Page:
à cousin (by a morganatic marriage) of the last duke MODEL ; an original of any kind proposed for of the former line of Este, which became extinct in copy or imitation. It is used, in building, for an 1598. The Pope Clement VIII. then took posartificial pattern formed in stone or wood, or, as is session of Ferrara, which had previously formed a most commonly the case, in plaster, with all due part of the Modenese territories, as a reverted fief of parts and proportions, for the more correct execution the papal see. In 1653, Correggio was added to the of some great work, and to afford an idea of the effect duchy by grant of the emperor of Germany, Miranto be produced. Models in imitation of any natural dola, in 1710, and Novellara, in 1737. Hercules III. or artificial substance are usually made by means of (died in 1803) married the heiress of the duchy of moulds of plaster of Paris. In painting, this is the Massa-Carrara, and left an only daughter, who was name given to a man or woman who is procured married to Ferdinand, archduke of Austria, brother to exhibit him or herself, in a state of nudity, for of Leopold II. In 1796, the French took possession the advantage of the students. These models are of the country, and it was included in the Cisalpine provided in all academies and schools for painting, republic, and afterwards in the kingdom of Italy. and the students who have acquired a tolerable use The present duke Francis IV., the son of the archof the pencil are introduced to this kind of study. duke Ferdinand, is prince of Hungary and Bohemia, By this means, the details and porportions of the and archduke of Austria. He was born in 1779, human shape, the play of the muscles, the varieties of and, in 1812, married a daughter of the king of Sarexpression, &c., are displayed and inculcated far dinia. In 1814, he entered into possession of the better than by any course of lectures or any study of estates of his grandfather, by virtue of a reversionary former works. It is desirable that the living models investment conferred on his father by the emperor, used in an academy, or even in a private painting and his claims were confirmed by the congress of room, should be changed as frequently as possible, Vienna. He assumed the name of Este, and thus or the student is in danger of falling into mannerism. became the founder of the Austrian line of Este. Millin speaks of a model, of the name of Deschamps, His mother also entered upon the government of the who did duty in this way upwards of forty years in duchy of Massa-Carrara, which she inherited from the academy at Paris, and comments on the facility her mother, and to which the congress annexed the with which this person's form and features might be re- fiefs in the Lunigiana : on her death, in 1829, these cognized, in every variety of subject or of expression, passed to her son. The house of Modena-Este also in the paintings of the students of that period. In holds the rich fideicommissa (see Fideicommissum) of sculpture a model implies a figure made of wax or the house of Obizzi, in Treviso The present duke terra cotta, or any other malleable substance, which has a son, born in 1819, and two brothers. In conthe artist moulds to guide him in fashioning his work, sequence of the arbitrary character of the duke's as the painter first makes a sketch, or the architect a government, an insurrection was organized, and the design. When a model of any existing object is to citizens of Modena, Reggio, Massa-Carrara and other be taken, the original is first to be greased, in order places took arms, with the purpose of extorting from to prevent the plaster from sticking to it, and then their rulers a more liberal form of government, in to be placed on a smooth table, previously greased, February, 1831. The duke was obliged to flee ; but or covered with a cloth, to guard against the same in March the Austrian troops entered Modena, at the accident ; then surround the original with a frame or request of the duke, and restored the authority of the ridge of glazier's putty, at such a distance as will ad- government. mit of the plaster resting upon the table, on every MODENA (Mutina); capital of the duchy of the side of the subject, for about an inch, or as much as same name, situated in a fertile plain, on the canal of may be thought sufficient to give the proper degree Modena, which unites the Secchia and the Panaro, of strength to the mould. An adequate quantity of twenty-three leagues from Florence, thirty-six from plaster is then to be poured as uniformly as possible Milan ; lat. 44° 38' N.; lon. 10° 54' E. It is the see over the whole substance, until it is everywhere of a bishop, and contains an old cathedral, at the covered to such a thickness as to give a proper sub- foot of the tower of which hangs the bucket which stance to the mould, which may vary in proportion was the subject of war between the Bolognese and to the size. The whole must then be allowed to Modenese, and of a mock heroic poem, by Tassoni, continue in this way till the plaster shall have attain- entitled La Secchia Rapita (the Rape of the Bucket), ed its firmness; when the frame being removed, the with a large number of churches. The ducal palace mould may be inverted, and the subject taken from has a fine collection of pictures, and a good library of it; and when the plaster is thoroughly dry, it should 80,000 volumes. There are also a university and other be well seasoned.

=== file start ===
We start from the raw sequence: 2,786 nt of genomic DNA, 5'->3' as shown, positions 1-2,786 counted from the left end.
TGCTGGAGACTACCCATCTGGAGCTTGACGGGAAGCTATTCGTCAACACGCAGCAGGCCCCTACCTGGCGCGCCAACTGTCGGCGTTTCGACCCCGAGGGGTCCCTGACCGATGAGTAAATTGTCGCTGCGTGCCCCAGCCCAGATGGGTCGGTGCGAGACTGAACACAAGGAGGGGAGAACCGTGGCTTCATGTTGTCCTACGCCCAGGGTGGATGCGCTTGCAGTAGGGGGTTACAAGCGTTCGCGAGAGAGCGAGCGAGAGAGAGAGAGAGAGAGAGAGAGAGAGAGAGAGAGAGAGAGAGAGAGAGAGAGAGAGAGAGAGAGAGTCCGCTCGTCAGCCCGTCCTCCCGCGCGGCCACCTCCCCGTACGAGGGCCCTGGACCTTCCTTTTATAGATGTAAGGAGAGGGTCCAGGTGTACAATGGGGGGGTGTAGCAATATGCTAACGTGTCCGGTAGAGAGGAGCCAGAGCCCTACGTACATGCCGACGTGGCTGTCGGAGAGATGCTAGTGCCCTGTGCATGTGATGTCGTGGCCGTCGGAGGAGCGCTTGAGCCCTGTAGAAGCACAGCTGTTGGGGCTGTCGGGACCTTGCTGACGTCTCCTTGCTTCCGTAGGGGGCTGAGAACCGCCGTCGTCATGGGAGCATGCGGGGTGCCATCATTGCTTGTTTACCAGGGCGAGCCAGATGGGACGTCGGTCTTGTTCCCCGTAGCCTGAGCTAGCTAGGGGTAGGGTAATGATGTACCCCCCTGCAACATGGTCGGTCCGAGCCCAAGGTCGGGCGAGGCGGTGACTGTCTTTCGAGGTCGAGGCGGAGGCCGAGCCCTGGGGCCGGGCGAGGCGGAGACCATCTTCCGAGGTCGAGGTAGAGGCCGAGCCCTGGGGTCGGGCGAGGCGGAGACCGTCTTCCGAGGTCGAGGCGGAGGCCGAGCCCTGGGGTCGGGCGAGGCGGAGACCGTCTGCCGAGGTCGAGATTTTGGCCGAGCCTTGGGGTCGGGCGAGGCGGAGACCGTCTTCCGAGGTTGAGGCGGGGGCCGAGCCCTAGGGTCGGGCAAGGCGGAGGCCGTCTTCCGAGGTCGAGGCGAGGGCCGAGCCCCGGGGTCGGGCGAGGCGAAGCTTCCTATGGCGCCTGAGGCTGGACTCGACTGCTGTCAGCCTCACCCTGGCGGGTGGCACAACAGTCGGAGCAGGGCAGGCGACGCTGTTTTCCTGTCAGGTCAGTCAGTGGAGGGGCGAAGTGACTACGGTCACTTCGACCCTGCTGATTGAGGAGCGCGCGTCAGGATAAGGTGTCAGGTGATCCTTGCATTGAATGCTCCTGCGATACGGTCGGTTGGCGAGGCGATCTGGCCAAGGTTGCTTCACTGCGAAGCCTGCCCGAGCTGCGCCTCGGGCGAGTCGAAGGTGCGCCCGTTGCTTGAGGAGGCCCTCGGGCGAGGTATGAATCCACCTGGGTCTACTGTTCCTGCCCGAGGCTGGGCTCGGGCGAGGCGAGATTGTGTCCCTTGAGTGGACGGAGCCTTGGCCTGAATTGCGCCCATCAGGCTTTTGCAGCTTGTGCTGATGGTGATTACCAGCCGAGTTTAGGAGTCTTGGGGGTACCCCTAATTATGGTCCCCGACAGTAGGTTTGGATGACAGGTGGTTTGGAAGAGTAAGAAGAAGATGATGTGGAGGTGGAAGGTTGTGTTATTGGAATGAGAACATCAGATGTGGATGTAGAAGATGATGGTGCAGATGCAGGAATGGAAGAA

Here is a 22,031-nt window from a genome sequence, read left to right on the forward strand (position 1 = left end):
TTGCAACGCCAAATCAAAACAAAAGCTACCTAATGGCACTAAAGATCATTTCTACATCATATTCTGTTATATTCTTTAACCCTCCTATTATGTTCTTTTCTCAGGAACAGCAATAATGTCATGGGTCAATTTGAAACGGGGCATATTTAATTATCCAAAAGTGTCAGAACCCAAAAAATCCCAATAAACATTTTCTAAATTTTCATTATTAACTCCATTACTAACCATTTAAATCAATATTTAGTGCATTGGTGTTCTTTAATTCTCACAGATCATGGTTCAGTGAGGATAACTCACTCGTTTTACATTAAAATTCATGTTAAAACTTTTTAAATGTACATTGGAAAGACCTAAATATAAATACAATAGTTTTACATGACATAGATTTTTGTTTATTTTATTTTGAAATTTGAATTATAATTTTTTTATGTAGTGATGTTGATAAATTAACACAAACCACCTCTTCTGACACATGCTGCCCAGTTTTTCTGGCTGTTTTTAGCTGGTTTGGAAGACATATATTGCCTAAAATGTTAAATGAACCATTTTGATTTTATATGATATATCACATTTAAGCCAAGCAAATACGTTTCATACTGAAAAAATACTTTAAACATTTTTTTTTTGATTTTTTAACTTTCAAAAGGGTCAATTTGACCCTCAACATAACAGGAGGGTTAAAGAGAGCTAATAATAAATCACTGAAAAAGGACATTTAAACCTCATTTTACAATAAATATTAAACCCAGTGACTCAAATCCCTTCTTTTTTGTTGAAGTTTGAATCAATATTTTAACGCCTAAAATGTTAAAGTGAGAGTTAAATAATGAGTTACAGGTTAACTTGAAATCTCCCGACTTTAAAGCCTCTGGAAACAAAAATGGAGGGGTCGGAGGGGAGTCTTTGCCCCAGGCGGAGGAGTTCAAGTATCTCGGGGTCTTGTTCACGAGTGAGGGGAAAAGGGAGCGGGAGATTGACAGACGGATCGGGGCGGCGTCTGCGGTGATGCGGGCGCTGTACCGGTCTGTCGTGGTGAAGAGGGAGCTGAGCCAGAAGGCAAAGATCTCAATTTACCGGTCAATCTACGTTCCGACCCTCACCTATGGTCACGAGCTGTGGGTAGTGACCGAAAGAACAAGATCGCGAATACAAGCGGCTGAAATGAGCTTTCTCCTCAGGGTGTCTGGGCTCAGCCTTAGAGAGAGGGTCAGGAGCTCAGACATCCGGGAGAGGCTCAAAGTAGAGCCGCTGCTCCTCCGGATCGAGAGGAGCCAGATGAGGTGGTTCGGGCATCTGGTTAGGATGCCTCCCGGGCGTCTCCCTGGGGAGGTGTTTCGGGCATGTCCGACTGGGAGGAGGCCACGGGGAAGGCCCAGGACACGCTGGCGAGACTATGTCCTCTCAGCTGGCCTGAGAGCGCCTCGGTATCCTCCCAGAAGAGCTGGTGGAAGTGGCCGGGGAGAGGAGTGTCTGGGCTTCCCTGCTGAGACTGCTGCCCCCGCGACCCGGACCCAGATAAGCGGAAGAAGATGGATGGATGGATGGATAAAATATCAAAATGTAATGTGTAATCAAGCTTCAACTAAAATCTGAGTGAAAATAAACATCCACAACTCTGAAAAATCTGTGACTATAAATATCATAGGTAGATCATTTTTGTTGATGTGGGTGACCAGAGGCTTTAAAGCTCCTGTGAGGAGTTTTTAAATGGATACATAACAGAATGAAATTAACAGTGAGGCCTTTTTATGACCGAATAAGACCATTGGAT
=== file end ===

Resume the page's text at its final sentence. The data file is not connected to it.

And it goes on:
institutions, literary and charitable. The fortifications MODENA ; a sovereign duchy of Italy, lying in a are inconsiderable; the population about 25,000. fruitful plain of Lombardy, watered by the Panaro, Natives, Sigonius, Muratori, Tassoni, Fallopius. and bordering on Tuscany, Lucca, Bologna, Mantua MODERN ; that which belongs to recent times. and Parina. By an act of the congress of Vienna, The term modern history is used in different senses.